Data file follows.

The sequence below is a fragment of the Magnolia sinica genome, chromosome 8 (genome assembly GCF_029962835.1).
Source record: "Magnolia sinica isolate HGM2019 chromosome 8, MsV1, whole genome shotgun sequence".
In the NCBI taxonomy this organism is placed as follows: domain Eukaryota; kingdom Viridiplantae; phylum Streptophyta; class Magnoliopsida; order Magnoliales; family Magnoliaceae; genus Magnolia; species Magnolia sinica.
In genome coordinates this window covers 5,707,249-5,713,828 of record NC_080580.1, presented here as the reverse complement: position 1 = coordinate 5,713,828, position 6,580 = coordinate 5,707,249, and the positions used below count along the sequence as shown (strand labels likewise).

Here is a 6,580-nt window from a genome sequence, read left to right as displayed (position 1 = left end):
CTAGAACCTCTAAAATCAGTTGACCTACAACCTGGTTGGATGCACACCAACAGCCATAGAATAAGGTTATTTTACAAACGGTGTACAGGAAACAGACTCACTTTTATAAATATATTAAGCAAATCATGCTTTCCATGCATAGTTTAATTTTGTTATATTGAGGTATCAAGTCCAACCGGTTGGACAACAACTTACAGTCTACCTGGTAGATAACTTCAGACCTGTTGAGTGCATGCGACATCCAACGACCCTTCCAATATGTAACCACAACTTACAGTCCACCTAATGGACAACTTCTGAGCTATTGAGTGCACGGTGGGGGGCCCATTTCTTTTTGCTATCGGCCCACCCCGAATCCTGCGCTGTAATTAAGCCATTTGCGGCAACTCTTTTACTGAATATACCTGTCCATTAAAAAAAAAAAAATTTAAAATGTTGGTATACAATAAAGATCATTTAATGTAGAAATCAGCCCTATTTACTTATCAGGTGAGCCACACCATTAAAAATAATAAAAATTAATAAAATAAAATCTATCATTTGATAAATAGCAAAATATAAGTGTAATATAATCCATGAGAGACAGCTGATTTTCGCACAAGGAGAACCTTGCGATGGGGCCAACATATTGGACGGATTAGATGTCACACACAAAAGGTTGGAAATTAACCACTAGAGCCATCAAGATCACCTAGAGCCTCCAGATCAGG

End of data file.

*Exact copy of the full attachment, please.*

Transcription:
The sequence below is a fragment of the Magnolia sinica genome, chromosome 8 (genome assembly GCF_029962835.1).
Source record: "Magnolia sinica isolate HGM2019 chromosome 8, MsV1, whole genome shotgun sequence".
In the NCBI taxonomy this organism is placed as follows: domain Eukaryota; kingdom Viridiplantae; phylum Streptophyta; class Magnoliopsida; order Magnoliales; family Magnoliaceae; genus Magnolia; species Magnolia sinica.
In genome coordinates this window covers 5,707,249-5,713,828 of record NC_080580.1, presented here as the reverse complement: position 1 = coordinate 5,713,828, position 6,580 = coordinate 5,707,249, and the positions used below count along the sequence as shown (strand labels likewise).

Here is a 6,580-nt window from a genome sequence, read left to right as displayed (position 1 = left end):
CTAGAACCTCTAAAATCAGTTGACCTACAACCTGGTTGGATGCACACCAACAGCCATAGAATAAGGTTATTTTACAAACGGTGTACAGGAAACAGACTCACTTTTATAAATATATTAAGCAAATCATGCTTTCCATGCATAGTTTAATTTTGTTATATTGAGGTATCAAGTCCAACCGGTTGGACAACAACTTACAGTCTACCTGGTAGATAACTTCAGACCTGTTGAGTGCATGCGACATCCAACGACCCTTCCAATATGTAACCACAACTTACAGTCCACCTAATGGACAACTTCTGAGCTATTGAGTGCACGGTGGGGGGCCCATTTCTTTTTGCTATCGGCCCACCCCGAATCCTGCGCTGTAATTAAGCCATTTGCGGCAACTCTTTTACTGAATATACCTGTCCATTAAAAAAAAAAAAATTTAAAATGTTGGTATACAATAAAGATCATTTAATGTAGAAATCAGCCCTATTTACTTATCAGGTGAGCCACACCATTAAAAATAATAAAAATTAATAAAATAAAATCTATCATTTGATAAATAGCAAAATATAAGTGTAATATAATCCATGAGAGACAGCTGATTTTCGCACAAGGAGAACCTTGCGATGGGGCCAACATATTGGACGGATTAGATGTCACACACAAAAGGTTGGAAATTAACCACTAGAGCCATCAAGATCACCTAGAGCCTCCAGATCAGG